Well, you might feel that way after driving it. It drives bigger and better than it costs. Much bigger and better.
Take performance, for example.
When I saw a 126 horsepower rating on the sticker of the tested Reno LX model - the middle version among three trim levels - I laughed out loud. "This thing won't get out of the parking lot," I thought.
Not only did the 2-liter, 16-valve, in-line 4 engine get the Reno out into traffic, it zipped the nearly 2,800-pound car around in downright saucy fashion. I was spanking surface street slowpokes left and right. On-ramp accelerations were brisk, and the little LX flowed easily among bigger vehicles armed with higher horsepower numbers.
Good feelings about Reno's peppy performance were tempered somewhat by the high level of noise wafting through the interior cabin. And the steering felt a touch mushy. But I felt a little better given the admirable fuel economy ratings of 22 miles per gallon in the city and 30 mpg on the open road, which perfectly matched my calculations.
Reno's surprises went beyond performance.
The manufacturer's suggested retail price on the tester was $16,249. That usually translates to having your lap serve as a cupholder and bringing your own radio if you want to hear some tunes.
Not so with Reno.
The standard list of features included cruise control, an eight-speaker CD/AM-FM/MP3 audio system, power windows/door locks, leather-wrapped steering wheel/shift knob, fog lamps, power/heated mirrors and a power tilt/slide sunroof. A 100,000-mile/seven-year transferable powertrain warranty was also part of the deal. Incredible!
So, with all this, why was the anti-lock brake system a $500 option?
Bad move. Just for appearances alone, I would have tossed ABS onto the standard list if I were the king of Suzuki. Likewise, I would have made side-curtain air bags available.
To be honest, the option package on the tested Reno - known as the Suzuki Works Techno (SWT for short) - certainly influenced my ardor. Suzuki crowed that its SWT package "allows style-savvy consumers to personalize their Reno - for not a lot of cash."
Uh, I'm not sure about that last part. The SWT accessories on the tested LX came to $1,965 on the sticker's bottom line.
Pricey, but still pretty cool. The LX that I drove was decked out with a rear spoiler, body stripes, a rear bumper protector, a stainless steel exhaust tip, SWT-branded chrome wheels, floor mats and license plate frame, plus interior floor lighting that cast an attention-grabbing red glow in the footwells.
In fairness, the chrome wheels accounted for more than half the cost of the SWT extras ($1,020).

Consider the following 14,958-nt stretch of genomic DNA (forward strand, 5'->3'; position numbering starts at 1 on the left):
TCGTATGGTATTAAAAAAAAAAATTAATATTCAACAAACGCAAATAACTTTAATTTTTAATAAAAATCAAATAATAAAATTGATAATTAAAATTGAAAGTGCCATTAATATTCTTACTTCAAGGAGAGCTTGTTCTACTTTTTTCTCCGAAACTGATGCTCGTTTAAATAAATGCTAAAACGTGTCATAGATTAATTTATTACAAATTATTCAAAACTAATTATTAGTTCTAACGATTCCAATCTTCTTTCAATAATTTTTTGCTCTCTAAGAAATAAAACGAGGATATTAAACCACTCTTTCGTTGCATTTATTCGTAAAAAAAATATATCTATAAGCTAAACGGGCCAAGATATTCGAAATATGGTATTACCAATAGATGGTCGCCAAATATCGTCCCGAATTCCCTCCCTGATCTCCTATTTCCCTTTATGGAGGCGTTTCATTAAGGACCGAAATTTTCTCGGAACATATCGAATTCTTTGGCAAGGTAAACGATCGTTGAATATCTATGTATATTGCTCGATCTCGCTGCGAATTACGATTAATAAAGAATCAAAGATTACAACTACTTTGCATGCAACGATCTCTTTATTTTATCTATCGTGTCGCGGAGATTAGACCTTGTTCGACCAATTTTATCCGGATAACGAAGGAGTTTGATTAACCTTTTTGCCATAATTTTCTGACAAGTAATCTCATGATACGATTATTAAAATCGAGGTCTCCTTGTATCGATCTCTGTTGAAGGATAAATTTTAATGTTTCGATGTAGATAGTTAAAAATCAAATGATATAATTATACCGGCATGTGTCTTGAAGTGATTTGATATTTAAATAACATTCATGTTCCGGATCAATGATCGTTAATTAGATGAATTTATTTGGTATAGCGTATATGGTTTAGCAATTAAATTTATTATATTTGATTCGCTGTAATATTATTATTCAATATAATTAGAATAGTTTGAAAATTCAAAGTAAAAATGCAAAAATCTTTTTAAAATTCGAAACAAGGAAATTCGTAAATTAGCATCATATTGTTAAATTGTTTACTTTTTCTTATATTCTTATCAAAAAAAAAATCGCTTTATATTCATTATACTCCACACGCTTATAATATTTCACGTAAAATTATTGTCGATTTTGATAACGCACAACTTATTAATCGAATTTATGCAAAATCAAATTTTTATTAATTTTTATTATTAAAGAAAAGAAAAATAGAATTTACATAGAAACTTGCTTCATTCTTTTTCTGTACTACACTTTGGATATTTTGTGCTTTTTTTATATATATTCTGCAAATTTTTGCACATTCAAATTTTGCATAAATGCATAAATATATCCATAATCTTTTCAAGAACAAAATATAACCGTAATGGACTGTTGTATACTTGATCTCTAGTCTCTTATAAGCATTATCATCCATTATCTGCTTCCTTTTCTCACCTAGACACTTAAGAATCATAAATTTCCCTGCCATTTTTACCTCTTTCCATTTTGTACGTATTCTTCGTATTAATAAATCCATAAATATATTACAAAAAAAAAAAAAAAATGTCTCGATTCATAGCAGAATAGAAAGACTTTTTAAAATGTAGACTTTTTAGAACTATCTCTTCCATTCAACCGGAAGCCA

The SWT accessories do not come close to competing with some of the eye-popping, aftermarket bling you might see on, say, a seriously tricked Cadillac Escalade. But they amount to a nice effort by Suzuki to add some spice to a compact, five-passenger, front-drive sedan with a hatchback.
Three adults will find Reno's 60/40 split-folding rear seat cramped, but cargo-carrying space under the hatch is surprisingly roomy. With the rear seats folded, capacity is a comparatively generous 45 cubic feet.
There are folks who do not want anything to do with a hatchback, but Reno's aerodynamic styling bespeaks sedan more than hatchback. No wonder Suzuki insists on calling its Reno a crossover.
Bottom line: Before you discount the Reno as an evolved version of a Datsun B210 hatchback from the 1970s, you might want to take a look in person.
Please understand, the Suzuki Reno is no where near a mini-Corvette or even a dressed-up Mustang. Driving a Reno up into the Sierra Nevada, for example, probably would involve prolonged maneuvers to get out of the way of bigger, more powerful motor vehicles. And taking the Reno on a cross-country trip probably would be tiring for anyone 40 and older.
But even without the SWT dressing, the Reno would be a nearly ideal first car for that young driver in your household.
The Reno has substance beyond its starting price and gives you the option of dolling it up at a sticker price that still falls below the $20,000 plateau.
Compact car; big ambitions. Welcome to Reno.
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Suzuki Reno at a glance
Make/model: 2005 Suzuki Reno LX.
Vehicle type: Five-passenger, front-drive, four-door, compact, hatchback sedan.
Base price: $16,249 (as tested, $19,259).
Engine: 2-liter in-line 4 with 126 horsepower at 5,400 revolutions per minute and 131 foot-pounds of torque at 4,000 rpm.
EPA fuel economy: 22 miles per gallon city; 30 mpg highway.
Transmission: Four-speed automatic with overdrive.
Steering: Power-assisted rack and pinion.
Brakes: Power-assisted four-wheel discs with anti-lock.
Suspension: Independent front and rear.
Interior volume: 112.4 cubic feet.
Fuel tank: 14.5 gallons.
Curb weight: 2,783 pounds.
Track: 58.3 inches front and rear.
Height: 56.9 inches.
Length: 169.1 inches.
Wheelbase: 102.4 inches.
Width: 67.9 inches.
Tires: P195/55R15 radials.
Final assembly point: Gunsan, South Korea.
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About the writer: The Bee's Mark Glover can be reached at (916) 321-1184 or firstname.lastname@example.org.